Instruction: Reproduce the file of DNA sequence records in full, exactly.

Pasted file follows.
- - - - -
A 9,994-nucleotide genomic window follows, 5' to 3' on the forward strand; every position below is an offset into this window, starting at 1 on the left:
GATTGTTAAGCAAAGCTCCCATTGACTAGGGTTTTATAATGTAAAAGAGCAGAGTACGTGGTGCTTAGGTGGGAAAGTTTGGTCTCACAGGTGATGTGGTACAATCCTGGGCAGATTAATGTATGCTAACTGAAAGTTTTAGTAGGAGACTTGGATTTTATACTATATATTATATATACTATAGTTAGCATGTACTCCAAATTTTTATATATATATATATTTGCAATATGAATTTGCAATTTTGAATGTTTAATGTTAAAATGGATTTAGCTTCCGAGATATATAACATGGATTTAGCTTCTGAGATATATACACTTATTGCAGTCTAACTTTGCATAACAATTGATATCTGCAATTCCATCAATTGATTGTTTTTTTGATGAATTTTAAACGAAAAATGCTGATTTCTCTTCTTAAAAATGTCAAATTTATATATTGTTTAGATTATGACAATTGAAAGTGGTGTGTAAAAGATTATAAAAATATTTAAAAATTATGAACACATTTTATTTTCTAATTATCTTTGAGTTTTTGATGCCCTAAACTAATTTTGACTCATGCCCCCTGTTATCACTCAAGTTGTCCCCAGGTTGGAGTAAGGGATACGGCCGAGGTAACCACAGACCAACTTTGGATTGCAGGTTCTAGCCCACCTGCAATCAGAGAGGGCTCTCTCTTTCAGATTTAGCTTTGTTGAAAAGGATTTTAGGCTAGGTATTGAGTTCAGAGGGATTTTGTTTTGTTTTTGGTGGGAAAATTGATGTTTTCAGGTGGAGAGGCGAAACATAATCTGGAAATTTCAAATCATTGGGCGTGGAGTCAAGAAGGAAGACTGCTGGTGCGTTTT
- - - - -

A 9,994-nucleotide genomic window follows, 5' to 3' on the forward strand; every position below is an offset into this window, starting at 1 on the left:
GATTGTTAAGCAAAGCTCCCATTGACTAGGGTTTTATAATGTAAAAGAGCAGAGTACGTGGTGCTTAGGTGGGAAAGTTTGGTCTCACAGGTGATGTGGTACAATCCTGGGCAGATTAATGTATGCTAACTGAAAGTTTTAGTAGGAGACTTGGATTTTATACTATATATTATATATACTATAGTTAGCATGTACTCCAAATTTTTATATATATATATATTTGCAATATGAATTTGCAATTTTGAATGTTTAATGTTAAAATGGATTTAGCTTCCGAGATATATAACATGGATTTAGCTTCTGAGATATATACACTTATTGCAGTCTAACTTTGCATAACAATTGATATCTGCAATTCCATCAATTGATTGTTTTTTTGATGAATTTTAAACGAAAAATGCTGATTTCTCTTCTTAAAAATGTCAAATTTATATATTGTTTAGATTATGACAATTGAAAGTGGTGTGTAAAAGATTATAAAAATATTTAAAAATTATGAACACATTTTATTTTCTAATTATCTTTGAGTTTTTGATGCCCTAAACTAATTTTGACTCATGCCCCCTGTTATCACTCAAGTTGTCCCCAGGTTGGAGTAAGGGATACGGCCGAGGTAACCACAGACCAACTTTGGATTGCAGGTTCTAGCCCACCTGCAATCAGAGAGGGCTCTCTCTTTCAGATTTAGCTTTGTTGAAAAGGATTTTAGGCTAGGTATTGAGTTCAGAGGGATTTTGTTTTGTTTTTGGTGGGAAAATTGATGTTTTCAGGTGGAGAGGCGAAACATAATCTGGAAATTTCAAATCATTGGGCGTGGAGTCAAGAAGGAAGACTGCTGGTGCGTTTT